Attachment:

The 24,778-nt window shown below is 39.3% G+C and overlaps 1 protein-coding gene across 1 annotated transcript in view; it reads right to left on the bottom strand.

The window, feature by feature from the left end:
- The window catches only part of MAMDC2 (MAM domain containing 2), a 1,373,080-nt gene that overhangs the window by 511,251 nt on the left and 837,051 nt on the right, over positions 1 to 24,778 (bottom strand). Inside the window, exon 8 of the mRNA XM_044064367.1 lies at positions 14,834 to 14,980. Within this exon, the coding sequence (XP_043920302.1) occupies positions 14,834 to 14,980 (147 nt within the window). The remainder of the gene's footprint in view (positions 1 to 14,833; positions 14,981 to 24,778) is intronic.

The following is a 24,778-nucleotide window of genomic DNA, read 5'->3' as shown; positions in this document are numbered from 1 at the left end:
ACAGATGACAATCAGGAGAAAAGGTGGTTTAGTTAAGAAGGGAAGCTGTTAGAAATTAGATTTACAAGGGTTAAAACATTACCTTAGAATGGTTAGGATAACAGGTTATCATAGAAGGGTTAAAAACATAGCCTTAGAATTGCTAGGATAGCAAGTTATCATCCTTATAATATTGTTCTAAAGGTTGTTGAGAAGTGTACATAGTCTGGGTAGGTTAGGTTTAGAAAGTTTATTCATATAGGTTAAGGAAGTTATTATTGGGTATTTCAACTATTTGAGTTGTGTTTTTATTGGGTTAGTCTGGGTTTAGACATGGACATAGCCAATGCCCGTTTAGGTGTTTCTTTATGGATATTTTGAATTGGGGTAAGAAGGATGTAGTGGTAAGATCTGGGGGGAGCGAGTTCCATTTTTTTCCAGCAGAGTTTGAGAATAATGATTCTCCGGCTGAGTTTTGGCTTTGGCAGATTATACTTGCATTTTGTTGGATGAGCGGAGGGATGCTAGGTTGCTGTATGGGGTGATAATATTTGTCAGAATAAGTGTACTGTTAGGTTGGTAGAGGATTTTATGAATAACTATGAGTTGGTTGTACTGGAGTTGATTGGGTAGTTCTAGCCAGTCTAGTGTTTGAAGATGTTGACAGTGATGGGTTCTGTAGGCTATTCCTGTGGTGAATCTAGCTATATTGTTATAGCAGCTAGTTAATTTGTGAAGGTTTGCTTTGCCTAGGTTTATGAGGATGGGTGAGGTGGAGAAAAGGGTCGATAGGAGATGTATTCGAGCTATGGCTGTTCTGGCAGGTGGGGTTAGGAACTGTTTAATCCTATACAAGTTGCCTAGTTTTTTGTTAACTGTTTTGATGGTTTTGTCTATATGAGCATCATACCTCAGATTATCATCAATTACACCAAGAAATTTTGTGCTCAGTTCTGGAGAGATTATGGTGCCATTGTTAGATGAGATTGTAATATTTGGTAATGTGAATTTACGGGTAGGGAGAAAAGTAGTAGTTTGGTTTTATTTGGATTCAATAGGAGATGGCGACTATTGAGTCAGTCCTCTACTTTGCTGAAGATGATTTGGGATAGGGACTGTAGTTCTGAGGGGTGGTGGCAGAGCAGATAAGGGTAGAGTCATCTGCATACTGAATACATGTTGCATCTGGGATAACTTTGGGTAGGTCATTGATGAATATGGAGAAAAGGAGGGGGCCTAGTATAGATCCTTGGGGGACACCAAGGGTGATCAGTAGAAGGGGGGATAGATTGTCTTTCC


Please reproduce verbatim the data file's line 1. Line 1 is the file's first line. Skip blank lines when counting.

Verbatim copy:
The 24,778-nt window shown below is 39.3% G+C and overlaps 1 protein-coding gene across 1 annotated transcript in view; it reads right to left on the bottom strand.